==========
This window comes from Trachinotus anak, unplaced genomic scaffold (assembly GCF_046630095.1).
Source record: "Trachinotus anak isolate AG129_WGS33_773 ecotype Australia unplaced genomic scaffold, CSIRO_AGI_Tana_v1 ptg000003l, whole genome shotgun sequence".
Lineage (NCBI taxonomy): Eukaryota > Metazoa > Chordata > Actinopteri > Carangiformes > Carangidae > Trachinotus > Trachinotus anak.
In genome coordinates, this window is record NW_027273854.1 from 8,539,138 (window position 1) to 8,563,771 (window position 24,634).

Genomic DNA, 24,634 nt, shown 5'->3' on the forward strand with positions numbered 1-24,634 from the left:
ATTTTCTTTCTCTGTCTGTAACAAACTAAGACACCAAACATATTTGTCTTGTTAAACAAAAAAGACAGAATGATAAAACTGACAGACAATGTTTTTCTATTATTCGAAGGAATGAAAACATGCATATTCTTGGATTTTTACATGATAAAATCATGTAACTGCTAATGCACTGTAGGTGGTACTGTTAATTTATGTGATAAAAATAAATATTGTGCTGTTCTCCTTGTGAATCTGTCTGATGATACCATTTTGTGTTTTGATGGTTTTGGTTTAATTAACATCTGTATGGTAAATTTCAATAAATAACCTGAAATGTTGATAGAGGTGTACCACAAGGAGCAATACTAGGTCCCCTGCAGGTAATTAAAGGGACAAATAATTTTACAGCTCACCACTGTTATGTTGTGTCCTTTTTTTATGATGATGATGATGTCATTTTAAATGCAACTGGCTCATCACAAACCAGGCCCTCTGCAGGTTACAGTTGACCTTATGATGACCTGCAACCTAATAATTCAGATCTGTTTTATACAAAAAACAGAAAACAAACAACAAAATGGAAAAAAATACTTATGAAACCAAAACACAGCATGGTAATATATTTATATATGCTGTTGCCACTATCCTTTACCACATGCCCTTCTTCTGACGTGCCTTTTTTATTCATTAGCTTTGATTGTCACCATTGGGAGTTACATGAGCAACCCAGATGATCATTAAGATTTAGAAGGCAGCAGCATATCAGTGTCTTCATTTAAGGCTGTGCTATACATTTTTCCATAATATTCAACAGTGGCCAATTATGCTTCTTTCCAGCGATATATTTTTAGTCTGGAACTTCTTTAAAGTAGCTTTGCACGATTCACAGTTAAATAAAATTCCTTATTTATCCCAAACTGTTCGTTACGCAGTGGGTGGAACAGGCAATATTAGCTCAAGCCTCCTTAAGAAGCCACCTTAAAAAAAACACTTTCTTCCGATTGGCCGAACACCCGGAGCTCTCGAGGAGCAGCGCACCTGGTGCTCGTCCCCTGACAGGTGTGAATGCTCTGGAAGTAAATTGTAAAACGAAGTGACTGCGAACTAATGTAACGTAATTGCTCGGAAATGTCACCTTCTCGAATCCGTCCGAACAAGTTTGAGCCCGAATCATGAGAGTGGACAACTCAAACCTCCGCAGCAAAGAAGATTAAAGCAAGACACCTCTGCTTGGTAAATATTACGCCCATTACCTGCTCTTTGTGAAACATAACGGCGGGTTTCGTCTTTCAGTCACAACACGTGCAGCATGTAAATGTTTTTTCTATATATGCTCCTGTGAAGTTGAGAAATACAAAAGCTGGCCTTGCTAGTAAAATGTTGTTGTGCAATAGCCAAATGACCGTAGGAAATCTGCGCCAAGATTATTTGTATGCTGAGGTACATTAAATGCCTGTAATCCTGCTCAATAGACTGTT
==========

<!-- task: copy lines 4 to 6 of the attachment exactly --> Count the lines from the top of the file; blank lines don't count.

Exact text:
In genome coordinates, this window is record NW_027273854.1 from 8,539,138 (window position 1) to 8,563,771 (window position 24,634).

Genomic DNA, 24,634 nt, shown 5'->3' on the forward strand with positions numbered 1-24,634 from the left:
ATTTTCTTTCTCTGTCTGTAACAAACTAAGACACCAAACATATTTGTCTTGTTAAACAAAAAAGACAGAATGATAAAACTGACAGACAATGTTTTTCTATTATTCGAAGGAATGAAAACATGCATATTCTTGGATTTTTACATGATAAAATCATGTAACTGCTAATGCACTGTAGGTGGTACTGTTAATTTATGTGATAAAAATAAATATTGTGCTGTTCTCCTTGTGAATCTGTCTGATGATACCATTTTGTGTTTTGATGGTTTTGGTTTAATTAACATCTGTATGGTAAATTTCAATAAATAACCTGAAATGTTGATAGAGGTGTACCACAAGGAGCAATACTAGGTCCCCTGCAGGTAATTAAAGGGACAAATAATTTTACAGCTCACCACTGTTATGTTGTGTCCTTTTTTTATGATGATGATGATGTCATTTTAAATGCAACTGGCTCATCACAAACCAGGCCCTCTGCAGGTTACAGTTGACCTTATGATGACCTGCAACCTAATAATTCAGATCTGTTTTATACAAAAAACAGAAAACAAACAACAAAATGGAAAAAAATACTTATGAAACCAAAACACAGCATGGTAATATATTTATATATGCTGTTGCCACTATCCTTTACCACATGCCCTTCTTCTGACGTGCCTTTTTTATTCATTAGCTTTGATTGTCACCATTGGGAGTTACATGAGCAACCCAGATGATCATTAAGATTTAGAAGGCAGCAGCATATCAGTGTCTTCATTTAAGGCTGTGCTATACATTTTTCCATAATATTCAACAGTGGCCAATTATGCTTCTTTCCAGCGATATATTTTTAGTCTGGAACTTCTTTAAAGTAGCTTTGCACGATTCACAGTTAAATAAAATTCCTTATTTATCCCAAACTGTTCGTTACGCAGTGGGTGGAACAGGCAATATTAGCTCAAGCCTCCTTAAGAAGCCACCTTAAAAAAAACACTTTCTTCCGATTGGCCGAACACCCGGAGCTCTCGAGGAGCAGCGCACCTGGTGCTCGTCCCCTGACAGGTGTGAATGCTCTGGAAGTAAATTGTAAAACGAAGTGACTGCGAACTAATGTAACGTAATTGCTCGGAAATGTCACCTTCTCGAATCCGTCCGAACAAGTTTGAGCCCGAATCATGAGAGTGGACAACTCAAACCTCCGCAGCAAAGAAGATTAAAGCAAGACACCTCTGCTTGGTAAATATTACGCCCATTACCTGCTCTTTGTGAAACATAACGGCGGGTTTCGTCTTTCAGTCACAACACGTGCAGCATGTAAATGTTTTTTCTATATATGCTCCTGTGAAGTTGAGAAATACAAAAGCTGGCCTTGCTAGTAAAATGTTGTTGTGCAATAGCCAAATGACCGTAGGAAATCTGCGCCAAGATTATTTGTATGCTGAGGTACATTAAATGCCTGTAATCCTGCTCAATAGACTGTT